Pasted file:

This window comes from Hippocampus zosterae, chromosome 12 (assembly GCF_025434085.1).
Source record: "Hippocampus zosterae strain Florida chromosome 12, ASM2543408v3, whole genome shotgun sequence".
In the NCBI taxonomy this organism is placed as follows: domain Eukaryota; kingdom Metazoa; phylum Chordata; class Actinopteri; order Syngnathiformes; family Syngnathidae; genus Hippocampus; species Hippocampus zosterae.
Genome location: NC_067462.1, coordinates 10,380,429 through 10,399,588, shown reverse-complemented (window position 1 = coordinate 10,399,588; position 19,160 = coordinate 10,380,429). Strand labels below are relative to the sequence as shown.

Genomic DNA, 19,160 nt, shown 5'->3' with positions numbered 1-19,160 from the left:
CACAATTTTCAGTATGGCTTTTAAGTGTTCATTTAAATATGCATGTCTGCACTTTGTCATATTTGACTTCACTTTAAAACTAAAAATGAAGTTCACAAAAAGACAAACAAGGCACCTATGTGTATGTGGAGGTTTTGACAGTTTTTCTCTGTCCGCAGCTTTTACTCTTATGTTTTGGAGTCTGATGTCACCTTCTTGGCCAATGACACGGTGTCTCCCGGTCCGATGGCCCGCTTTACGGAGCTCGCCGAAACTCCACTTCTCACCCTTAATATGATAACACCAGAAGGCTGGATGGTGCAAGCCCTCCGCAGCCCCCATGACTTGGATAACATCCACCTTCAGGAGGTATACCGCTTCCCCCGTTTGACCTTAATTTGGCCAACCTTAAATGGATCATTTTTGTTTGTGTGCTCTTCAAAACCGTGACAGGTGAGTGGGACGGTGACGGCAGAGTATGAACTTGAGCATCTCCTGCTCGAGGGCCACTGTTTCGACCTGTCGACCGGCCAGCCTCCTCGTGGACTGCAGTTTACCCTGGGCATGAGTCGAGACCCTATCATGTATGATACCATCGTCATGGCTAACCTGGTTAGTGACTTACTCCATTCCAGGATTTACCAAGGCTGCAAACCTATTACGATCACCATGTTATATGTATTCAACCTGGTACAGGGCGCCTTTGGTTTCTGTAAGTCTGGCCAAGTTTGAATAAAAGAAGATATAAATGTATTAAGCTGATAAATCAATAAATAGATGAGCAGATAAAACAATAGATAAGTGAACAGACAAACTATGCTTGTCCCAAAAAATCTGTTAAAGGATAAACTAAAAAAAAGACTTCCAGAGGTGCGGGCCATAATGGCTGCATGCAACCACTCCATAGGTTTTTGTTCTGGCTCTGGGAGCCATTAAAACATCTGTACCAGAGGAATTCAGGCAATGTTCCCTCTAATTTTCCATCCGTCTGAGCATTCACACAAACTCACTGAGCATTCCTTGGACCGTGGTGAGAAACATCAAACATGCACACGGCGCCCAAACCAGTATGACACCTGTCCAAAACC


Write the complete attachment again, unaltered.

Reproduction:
This window comes from Hippocampus zosterae, chromosome 12 (assembly GCF_025434085.1).
Source record: "Hippocampus zosterae strain Florida chromosome 12, ASM2543408v3, whole genome shotgun sequence".
In the NCBI taxonomy this organism is placed as follows: domain Eukaryota; kingdom Metazoa; phylum Chordata; class Actinopteri; order Syngnathiformes; family Syngnathidae; genus Hippocampus; species Hippocampus zosterae.
Genome location: NC_067462.1, coordinates 10,380,429 through 10,399,588, shown reverse-complemented (window position 1 = coordinate 10,399,588; position 19,160 = coordinate 10,380,429). Strand labels below are relative to the sequence as shown.

Genomic DNA, 19,160 nt, shown 5'->3' with positions numbered 1-19,160 from the left:
CACAATTTTCAGTATGGCTTTTAAGTGTTCATTTAAATATGCATGTCTGCACTTTGTCATATTTGACTTCACTTTAAAACTAAAAATGAAGTTCACAAAAAGACAAACAAGGCACCTATGTGTATGTGGAGGTTTTGACAGTTTTTCTCTGTCCGCAGCTTTTACTCTTATGTTTTGGAGTCTGATGTCACCTTCTTGGCCAATGACACGGTGTCTCCCGGTCCGATGGCCCGCTTTACGGAGCTCGCCGAAACTCCACTTCTCACCCTTAATATGATAACACCAGAAGGCTGGATGGTGCAAGCCCTCCGCAGCCCCCATGACTTGGATAACATCCACCTTCAGGAGGTATACCGCTTCCCCCGTTTGACCTTAATTTGGCCAACCTTAAATGGATCATTTTTGTTTGTGTGCTCTTCAAAACCGTGACAGGTGAGTGGGACGGTGACGGCAGAGTATGAACTTGAGCATCTCCTGCTCGAGGGCCACTGTTTCGACCTGTCGACCGGCCAGCCTCCTCGTGGACTGCAGTTTACCCTGGGCATGAGTCGAGACCCTATCATGTATGATACCATCGTCATGGCTAACCTGGTTAGTGACTTACTCCATTCCAGGATTTACCAAGGCTGCAAACCTATTACGATCACCATGTTATATGTATTCAACCTGGTACAGGGCGCCTTTGGTTTCTGTAAGTCTGGCCAAGTTTGAATAAAAGAAGATATAAATGTATTAAGCTGATAAATCAATAAATAGATGAGCAGATAAAACAATAGATAAGTGAACAGACAAACTATGCTTGTCCCAAAAAATCTGTTAAAGGATAAACTAAAAAAAAGACTTCCAGAGGTGCGGGCCATAATGGCTGCATGCAACCACTCCATAGGTTTTTGTTCTGGCTCTGGGAGCCATTAAAACATCTGTACCAGAGGAATTCAGGCAATGTTCCCTCTAATTTTCCATCCGTCTGAGCATTCACACAAACTCACTGAGCATTCCTTGGACCGTGGTGAGAAACATCAAACATGCACACGGCGCCCAAACCAGTATGACACCTGTCCAAAACC